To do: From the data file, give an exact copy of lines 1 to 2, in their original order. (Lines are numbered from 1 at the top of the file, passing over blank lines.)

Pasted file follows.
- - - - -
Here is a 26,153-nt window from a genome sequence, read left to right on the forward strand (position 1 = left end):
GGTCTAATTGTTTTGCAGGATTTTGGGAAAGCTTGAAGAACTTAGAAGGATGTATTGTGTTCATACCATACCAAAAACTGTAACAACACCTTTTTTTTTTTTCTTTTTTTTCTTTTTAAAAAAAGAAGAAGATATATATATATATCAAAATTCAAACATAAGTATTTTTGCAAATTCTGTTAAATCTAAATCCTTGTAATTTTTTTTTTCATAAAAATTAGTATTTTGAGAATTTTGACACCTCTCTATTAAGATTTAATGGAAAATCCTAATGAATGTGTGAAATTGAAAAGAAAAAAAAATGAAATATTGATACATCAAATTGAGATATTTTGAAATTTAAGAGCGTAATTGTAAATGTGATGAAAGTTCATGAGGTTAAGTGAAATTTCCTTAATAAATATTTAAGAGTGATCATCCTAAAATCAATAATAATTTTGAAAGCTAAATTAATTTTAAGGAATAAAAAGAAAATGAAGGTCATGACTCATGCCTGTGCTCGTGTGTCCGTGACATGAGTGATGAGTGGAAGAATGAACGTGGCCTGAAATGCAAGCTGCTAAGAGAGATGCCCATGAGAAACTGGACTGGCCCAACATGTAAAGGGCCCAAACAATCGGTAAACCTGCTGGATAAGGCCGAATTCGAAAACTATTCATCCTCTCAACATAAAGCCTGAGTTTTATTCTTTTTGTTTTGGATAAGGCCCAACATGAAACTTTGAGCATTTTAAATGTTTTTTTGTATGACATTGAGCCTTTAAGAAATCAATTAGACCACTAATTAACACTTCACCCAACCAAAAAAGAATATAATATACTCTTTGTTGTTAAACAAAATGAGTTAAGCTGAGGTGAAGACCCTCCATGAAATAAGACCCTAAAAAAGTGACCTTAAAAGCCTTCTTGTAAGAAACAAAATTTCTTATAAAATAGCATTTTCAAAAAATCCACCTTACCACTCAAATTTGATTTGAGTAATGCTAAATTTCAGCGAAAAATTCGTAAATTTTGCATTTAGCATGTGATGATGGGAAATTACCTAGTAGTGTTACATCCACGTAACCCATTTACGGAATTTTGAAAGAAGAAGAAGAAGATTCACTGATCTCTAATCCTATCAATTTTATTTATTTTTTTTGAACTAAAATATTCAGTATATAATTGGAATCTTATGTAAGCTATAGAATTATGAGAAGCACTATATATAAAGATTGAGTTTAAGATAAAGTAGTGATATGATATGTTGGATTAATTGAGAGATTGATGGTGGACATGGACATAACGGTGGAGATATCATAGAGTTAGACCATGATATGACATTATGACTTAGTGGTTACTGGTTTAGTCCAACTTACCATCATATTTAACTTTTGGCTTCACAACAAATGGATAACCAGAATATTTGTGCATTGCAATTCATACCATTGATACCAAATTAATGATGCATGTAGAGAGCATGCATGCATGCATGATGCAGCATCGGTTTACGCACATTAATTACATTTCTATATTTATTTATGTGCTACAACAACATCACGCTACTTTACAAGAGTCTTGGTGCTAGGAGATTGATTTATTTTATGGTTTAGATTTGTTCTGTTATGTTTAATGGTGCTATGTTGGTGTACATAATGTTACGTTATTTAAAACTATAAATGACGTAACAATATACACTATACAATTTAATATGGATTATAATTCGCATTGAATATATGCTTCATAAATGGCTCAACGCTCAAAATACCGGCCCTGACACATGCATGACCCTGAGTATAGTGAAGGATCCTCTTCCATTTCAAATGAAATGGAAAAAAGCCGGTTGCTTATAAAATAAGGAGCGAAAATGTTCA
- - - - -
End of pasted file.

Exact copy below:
Here is a 26,153-nt window from a genome sequence, read left to right on the forward strand (position 1 = left end):
GGTCTAATTGTTTTGCAGGATTTTGGGAAAGCTTGAAGAACTTAGAAGGATGTATTGTGTTCATACCATACCAAAAACTGTAACAACACCTTTTTTTTTTTTCTTTTTTTTCTTTTTAAAAAAAGAAGAAGATATATATATATATCAAAATTCAAACATAAGTATTTTTGCAAATTCTGTTAAATCTAAATCCTTGTAATTTTTTTTTTCATAAAAATTAGTATTTTGAGAATTTTGACACCTCTCTATTAAGATTTAATGGAAAATCCTAATGAATGTGTGAAATTGAAAAGAAAAAAAAATGAAATATTGATACATCAAATTGAGATATTTTGAAATTTAAGAGCGTAATTGTAAATGTGATGAAAGTTCATGAGGTTAAGTGAAATTTCCTTAATAAATATTTAAGAGTGATCATCCTAAAATCAATAATAATTTTGAAAGCTAAATTAATTTTAAGGAATAAAAAGAAAATGAAGGTCATGACTCATGCCTGTGCTCGTGTGTCCGTGACATGAGTGATGAGTGGAAGAATGAACGTGGCCTGAAATGCAAGCTGCTAAGAGAGATGCCCATGAGAAACTGGACTGGCCCAACATGTAAAGGGCCCAAACAATCGGTAAACCTGCTGGATAAGGCCGAATTCGAAAACTATTCATCCTCTCAACATAAAGCCTGAGTTTTATTCTTTTTGTTTTGGATAAGGCCCAACATGAAACTTTGAGCATTTTAAATGTTTTTTTGTATGACATTGAGCCTTTAAGAAATCAATTAGACCACTAATTAACACTTCACCCAACCAAAAAAGAATATAATATACTCTTTGTTGTTAAACAAAATGAGTTAAGCTGAGGTGAAGACCCTCCATGAAATAAGACCCTAAAAAAGTGACCTTAAAAGCCTTCTTGTAAGAAACAAAATTTCTTATAAAATAGCATTTTCAAAAAATCCACCTTACCACTCAAATTTGATTTGAGTAATGCTAAATTTCAGCGAAAAATTCGTAAATTTTGCATTTAGCATGTGATGATGGGAAATTACCTAGTAGTGTTACATCCACGTAACCCATTTACGGAATTTTGAAAGAAGAAGAAGAAGATTCACTGATCTCTAATCCTATCAATTTTATTTATTTTTTTTGAACTAAAATATTCAGTATATAATTGGAATCTTATGTAAGCTATAGAATTATGAGAAGCACTATATATAAAGATTGAGTTTAAGATAAAGTAGTGATATGATATGTTGGATTAATTGAGAGATTGATGGTGGACATGGACATAACGGTGGAGATATCATAGAGTTAGACCATGATATGACATTATGACTTAGTGGTTACTGGTTTAGTCCAACTTACCATCATATTTAACTTTTGGCTTCACAACAAATGGATAACCAGAATATTTGTGCATTGCAATTCATACCATTGATACCAAATTAATGATGCATGTAGAGAGCATGCATGCATGCATGATGCAGCATCGGTTTACGCACATTAATTACATTTCTATATTTATTTATGTGCTACAACAACATCACGCTACTTTACAAGAGTCTTGGTGCTAGGAGATTGATTTATTTTATGGTTTAGATTTGTTCTGTTATGTTTAATGGTGCTATGTTGGTGTACATAATGTTACGTTATTTAAAACTATAAATGACGTAACAATATACACTATACAATTTAATATGGATTATAATTCGCATTGAATATATGCTTCATAAATGGCTCAACGCTCAAAATACCGGCCCTGACACATGCATGACCCTGAGTATAGTGAAGGATCCTCTTCCATTTCAAATGAAATGGAAAAAAGCCGGTTGCTTATAAAATAAGGAGCGAAAATGTTCA